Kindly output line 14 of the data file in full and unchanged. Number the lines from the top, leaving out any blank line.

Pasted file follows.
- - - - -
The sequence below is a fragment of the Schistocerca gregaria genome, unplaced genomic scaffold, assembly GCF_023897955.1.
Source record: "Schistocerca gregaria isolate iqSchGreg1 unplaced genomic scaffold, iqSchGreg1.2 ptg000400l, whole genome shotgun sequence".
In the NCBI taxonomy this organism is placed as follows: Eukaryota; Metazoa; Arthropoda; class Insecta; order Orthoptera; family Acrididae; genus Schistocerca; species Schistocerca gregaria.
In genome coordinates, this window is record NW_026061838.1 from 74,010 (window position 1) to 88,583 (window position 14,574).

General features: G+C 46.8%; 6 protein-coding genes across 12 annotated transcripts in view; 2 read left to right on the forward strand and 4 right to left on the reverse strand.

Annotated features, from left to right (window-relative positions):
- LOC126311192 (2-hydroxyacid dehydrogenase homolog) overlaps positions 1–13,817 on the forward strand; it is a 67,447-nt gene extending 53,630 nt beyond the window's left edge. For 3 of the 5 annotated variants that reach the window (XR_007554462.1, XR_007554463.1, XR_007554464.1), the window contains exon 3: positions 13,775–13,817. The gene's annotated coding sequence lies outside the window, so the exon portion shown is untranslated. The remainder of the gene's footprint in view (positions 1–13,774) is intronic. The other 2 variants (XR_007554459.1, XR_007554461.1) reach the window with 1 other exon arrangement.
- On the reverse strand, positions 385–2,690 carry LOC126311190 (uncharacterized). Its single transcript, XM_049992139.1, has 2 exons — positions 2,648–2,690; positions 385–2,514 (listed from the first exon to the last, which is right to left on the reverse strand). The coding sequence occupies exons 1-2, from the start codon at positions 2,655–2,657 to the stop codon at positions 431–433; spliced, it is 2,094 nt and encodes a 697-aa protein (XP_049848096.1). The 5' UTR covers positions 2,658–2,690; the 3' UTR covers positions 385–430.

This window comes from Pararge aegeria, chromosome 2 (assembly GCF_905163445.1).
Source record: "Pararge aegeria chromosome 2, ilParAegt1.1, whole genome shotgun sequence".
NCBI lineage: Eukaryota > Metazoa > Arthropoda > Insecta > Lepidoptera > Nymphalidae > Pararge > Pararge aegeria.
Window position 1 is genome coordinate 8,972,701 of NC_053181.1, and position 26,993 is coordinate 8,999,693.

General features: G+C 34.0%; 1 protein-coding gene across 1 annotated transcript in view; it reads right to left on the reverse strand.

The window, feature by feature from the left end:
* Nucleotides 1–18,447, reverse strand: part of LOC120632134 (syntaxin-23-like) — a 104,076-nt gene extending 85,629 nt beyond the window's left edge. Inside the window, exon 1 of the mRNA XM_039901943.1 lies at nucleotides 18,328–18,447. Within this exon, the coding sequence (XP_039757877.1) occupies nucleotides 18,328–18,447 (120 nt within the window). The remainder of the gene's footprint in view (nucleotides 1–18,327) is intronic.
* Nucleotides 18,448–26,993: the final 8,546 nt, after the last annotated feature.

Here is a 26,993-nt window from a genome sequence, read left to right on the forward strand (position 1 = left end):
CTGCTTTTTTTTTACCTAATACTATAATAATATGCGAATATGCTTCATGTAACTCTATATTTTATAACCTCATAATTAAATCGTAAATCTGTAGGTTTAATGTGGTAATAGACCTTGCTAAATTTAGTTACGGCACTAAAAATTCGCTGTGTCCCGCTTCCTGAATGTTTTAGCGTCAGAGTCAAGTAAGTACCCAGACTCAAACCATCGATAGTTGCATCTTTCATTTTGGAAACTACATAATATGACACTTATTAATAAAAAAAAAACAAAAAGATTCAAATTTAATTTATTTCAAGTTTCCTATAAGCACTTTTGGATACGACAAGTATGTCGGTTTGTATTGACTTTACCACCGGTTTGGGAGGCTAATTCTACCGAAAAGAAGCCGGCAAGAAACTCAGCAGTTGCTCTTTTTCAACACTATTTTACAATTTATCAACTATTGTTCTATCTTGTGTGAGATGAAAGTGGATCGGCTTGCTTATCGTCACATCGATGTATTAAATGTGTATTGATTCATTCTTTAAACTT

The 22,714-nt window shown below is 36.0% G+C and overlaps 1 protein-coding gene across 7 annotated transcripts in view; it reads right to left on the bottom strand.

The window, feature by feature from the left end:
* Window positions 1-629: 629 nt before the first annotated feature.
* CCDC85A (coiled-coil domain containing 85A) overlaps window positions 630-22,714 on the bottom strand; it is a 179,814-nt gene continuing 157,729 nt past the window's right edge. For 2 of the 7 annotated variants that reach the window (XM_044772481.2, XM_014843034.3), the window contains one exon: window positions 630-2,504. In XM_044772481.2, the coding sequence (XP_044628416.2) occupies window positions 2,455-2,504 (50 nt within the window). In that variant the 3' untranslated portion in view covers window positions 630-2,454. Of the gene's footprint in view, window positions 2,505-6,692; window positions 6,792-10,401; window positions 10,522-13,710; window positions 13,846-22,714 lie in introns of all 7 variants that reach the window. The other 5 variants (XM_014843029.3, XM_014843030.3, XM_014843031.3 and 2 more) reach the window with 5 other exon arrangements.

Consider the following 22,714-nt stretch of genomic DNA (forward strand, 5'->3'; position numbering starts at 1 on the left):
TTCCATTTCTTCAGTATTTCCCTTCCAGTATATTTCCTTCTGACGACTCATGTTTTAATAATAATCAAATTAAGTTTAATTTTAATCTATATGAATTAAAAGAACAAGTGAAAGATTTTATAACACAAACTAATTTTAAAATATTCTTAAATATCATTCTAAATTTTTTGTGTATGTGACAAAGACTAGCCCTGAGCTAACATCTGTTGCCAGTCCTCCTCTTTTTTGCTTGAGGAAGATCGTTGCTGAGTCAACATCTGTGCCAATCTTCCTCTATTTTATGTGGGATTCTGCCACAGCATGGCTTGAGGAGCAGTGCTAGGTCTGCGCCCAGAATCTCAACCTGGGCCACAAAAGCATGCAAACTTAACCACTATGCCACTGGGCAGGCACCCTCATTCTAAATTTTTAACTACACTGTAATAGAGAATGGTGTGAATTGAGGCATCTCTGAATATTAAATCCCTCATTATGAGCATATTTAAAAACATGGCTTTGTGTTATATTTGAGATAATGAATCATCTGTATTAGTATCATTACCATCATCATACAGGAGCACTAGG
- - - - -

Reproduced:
The window, feature by feature from the left end: